ERBIL (Kurdistan 24) – The number of French nationals condemned to death in Iraq rose to six after an Iraqi court on Tuesday sentenced two more French members of the so-called Islamic State to death.
The two men were identified as Karam Salam Mohammed El-Harchaoui and Brahim Ali Mansour Nejara, who had been involved in recruiting Europeans to join the Islamic State and encouraging others to carry out attacks in France.
France’s Foreign Ministry has said it is opposed, in principle, to the execution of its citizens but accepts Iraqi sovereignty.
Foreign Minister Jean-Yves Le Drian reiterated Paris’ position on Tuesday, underlining his country’s position that members of the terror group should be tried where they committed their crimes.
“We are multiplying efforts to avoid the death penalty for these…French people,” he said on France-Inter radio, according to the Associated Press.
On Sunday, the Iraqi Criminal Court in Baghdad’s Karkh district sentenced the first three of the six French nationals to death for being members of the Islamic State. A day later, on Monday, another one was handed the death penalty.
The six are among 12 French Islamic State members who were arrested by the US-backed Kurdish-led Syrian Democratic Forces (SDF) in Syria and transferred to Iraqi custody earlier this year.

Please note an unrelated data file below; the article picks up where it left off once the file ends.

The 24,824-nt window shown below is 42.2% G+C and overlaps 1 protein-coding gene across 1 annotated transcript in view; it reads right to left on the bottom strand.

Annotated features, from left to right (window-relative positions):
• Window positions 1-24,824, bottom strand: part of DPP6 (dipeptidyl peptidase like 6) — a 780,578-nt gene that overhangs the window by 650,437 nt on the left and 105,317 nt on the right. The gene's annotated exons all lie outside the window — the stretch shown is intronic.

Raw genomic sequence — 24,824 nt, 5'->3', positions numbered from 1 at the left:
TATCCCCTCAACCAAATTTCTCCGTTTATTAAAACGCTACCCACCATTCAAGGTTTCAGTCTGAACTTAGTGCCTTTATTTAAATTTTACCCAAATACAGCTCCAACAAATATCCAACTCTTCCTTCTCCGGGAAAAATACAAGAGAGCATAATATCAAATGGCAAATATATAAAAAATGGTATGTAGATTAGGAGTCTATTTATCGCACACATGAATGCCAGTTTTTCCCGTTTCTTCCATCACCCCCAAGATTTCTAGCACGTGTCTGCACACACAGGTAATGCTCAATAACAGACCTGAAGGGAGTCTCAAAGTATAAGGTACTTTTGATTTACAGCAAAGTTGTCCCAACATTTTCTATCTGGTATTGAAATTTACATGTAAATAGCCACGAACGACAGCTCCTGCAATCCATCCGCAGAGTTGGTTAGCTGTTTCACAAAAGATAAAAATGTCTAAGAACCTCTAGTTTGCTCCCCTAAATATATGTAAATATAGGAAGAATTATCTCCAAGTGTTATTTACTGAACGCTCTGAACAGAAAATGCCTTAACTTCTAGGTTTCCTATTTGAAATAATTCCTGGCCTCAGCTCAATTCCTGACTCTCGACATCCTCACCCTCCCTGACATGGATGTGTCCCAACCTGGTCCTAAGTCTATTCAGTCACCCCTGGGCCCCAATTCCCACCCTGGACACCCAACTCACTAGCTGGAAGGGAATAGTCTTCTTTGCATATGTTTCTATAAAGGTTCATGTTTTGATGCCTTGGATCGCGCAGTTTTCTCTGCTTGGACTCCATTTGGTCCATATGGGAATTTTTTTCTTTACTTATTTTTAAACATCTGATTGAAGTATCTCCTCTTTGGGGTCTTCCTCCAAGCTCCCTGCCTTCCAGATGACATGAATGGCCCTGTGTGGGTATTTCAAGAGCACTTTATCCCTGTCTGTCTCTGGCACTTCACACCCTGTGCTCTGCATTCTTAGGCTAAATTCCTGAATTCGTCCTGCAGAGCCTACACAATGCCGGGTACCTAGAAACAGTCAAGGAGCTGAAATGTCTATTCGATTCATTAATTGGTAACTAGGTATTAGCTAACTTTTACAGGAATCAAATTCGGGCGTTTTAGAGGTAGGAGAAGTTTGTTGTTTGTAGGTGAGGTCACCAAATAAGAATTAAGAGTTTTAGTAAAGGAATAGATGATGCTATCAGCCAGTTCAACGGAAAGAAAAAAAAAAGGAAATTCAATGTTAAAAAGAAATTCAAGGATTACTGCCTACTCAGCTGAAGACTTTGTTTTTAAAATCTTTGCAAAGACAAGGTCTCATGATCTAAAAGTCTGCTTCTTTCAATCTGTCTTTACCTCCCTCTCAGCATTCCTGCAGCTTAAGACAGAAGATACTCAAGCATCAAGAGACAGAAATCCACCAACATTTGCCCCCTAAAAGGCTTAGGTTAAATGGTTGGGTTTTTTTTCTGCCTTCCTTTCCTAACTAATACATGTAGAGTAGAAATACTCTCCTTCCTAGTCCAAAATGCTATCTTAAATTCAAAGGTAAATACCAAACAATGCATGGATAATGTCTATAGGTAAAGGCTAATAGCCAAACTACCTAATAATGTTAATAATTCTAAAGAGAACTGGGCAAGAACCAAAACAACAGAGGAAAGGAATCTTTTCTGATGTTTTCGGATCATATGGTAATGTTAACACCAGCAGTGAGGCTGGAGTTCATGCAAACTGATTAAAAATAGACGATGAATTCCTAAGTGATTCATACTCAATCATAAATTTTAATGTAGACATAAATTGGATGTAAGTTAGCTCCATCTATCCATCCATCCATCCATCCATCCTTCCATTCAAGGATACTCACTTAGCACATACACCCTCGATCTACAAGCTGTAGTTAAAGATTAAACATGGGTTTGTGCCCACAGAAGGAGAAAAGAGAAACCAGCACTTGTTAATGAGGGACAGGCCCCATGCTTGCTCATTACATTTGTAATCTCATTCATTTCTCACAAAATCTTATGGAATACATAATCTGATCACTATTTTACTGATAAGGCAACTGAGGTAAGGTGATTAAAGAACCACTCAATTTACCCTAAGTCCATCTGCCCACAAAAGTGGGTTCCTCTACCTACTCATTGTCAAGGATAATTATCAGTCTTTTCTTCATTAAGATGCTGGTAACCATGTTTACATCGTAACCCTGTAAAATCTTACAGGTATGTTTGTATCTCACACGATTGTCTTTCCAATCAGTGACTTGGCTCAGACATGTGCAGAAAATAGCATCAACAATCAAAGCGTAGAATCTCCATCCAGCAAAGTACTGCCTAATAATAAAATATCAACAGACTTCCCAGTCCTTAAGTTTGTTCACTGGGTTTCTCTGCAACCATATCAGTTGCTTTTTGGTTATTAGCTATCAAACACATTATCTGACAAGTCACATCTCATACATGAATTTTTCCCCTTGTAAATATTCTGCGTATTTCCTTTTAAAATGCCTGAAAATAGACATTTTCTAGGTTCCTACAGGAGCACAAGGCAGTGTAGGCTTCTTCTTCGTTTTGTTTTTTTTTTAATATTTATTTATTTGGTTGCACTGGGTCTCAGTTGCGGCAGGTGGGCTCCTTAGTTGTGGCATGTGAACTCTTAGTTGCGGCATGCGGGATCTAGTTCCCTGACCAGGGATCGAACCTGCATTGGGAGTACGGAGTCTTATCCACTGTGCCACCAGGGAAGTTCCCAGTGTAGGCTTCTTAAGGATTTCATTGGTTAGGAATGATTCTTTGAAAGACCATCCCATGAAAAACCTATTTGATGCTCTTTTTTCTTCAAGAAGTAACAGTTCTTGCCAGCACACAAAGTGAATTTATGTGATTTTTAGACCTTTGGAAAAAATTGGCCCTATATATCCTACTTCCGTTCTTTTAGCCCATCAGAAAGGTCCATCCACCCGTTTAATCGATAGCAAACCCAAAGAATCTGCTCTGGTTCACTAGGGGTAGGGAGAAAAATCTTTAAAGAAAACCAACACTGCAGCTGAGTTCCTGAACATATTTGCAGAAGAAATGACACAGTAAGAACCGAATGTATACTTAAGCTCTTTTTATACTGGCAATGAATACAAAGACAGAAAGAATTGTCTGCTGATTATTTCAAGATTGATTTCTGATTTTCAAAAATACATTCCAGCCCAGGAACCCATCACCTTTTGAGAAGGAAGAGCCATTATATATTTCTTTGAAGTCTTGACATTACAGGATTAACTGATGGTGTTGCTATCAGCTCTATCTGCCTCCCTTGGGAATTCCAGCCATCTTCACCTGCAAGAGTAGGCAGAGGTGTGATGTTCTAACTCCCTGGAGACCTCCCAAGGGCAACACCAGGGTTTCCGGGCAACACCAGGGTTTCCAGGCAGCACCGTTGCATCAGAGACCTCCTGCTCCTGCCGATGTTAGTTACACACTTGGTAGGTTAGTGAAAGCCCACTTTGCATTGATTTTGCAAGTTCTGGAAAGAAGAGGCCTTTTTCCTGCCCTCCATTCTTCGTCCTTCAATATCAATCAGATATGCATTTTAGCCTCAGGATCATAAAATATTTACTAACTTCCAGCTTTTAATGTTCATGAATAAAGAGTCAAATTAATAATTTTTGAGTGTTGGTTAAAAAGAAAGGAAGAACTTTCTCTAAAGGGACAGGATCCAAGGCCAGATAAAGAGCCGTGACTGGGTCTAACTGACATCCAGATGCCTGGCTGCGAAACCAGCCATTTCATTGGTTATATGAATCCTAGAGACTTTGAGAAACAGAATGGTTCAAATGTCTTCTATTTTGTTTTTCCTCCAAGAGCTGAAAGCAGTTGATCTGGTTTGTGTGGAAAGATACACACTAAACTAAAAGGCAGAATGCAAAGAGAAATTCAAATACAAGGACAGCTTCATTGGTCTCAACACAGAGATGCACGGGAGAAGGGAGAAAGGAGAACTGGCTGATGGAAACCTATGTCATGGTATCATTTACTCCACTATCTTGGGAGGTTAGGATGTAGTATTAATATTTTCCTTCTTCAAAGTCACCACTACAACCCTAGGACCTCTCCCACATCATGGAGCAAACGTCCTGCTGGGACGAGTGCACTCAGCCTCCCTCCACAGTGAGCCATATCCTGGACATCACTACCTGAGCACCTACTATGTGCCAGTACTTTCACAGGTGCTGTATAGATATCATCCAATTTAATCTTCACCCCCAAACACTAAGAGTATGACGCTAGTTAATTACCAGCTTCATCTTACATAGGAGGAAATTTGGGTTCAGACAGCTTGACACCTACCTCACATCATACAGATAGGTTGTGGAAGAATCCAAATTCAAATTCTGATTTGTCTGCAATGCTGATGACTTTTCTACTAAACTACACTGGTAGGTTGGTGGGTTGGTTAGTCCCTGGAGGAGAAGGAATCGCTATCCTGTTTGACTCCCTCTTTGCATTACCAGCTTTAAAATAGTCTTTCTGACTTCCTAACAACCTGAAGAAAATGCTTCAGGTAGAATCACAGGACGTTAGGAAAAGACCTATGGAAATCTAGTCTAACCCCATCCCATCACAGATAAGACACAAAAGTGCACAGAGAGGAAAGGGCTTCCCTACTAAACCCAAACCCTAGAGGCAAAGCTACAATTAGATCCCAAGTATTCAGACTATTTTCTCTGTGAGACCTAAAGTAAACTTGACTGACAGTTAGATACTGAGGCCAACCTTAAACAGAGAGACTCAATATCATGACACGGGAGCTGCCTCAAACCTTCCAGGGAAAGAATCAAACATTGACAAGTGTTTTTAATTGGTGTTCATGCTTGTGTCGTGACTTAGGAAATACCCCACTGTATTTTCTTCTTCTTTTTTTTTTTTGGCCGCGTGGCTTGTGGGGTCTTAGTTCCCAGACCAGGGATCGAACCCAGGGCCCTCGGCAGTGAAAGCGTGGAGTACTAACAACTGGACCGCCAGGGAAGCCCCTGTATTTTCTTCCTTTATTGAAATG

Iraqi courts have put hundreds of foreigners on trial for connections with the extremist group, sentencing many to life in prison and others to death. No foreign Islamic State member, however, has yet been executed.
Human rights groups have criticized chronic flaws in the judicial process in Iraq and continued unfair trials in which either no evidence has been submitted or where credible claims have been made that torture was used to coerce confessions.
The Islamic State emerged in Iraq in 2014 and quickly occupied vast swaths of territory in the country. In late 2017, Iraq declared final victory against the terrorist organization, but the Islamic State continues to launch insurgent attacks, ambushes, and kidnappings across the country.
Editing by John J. Catherine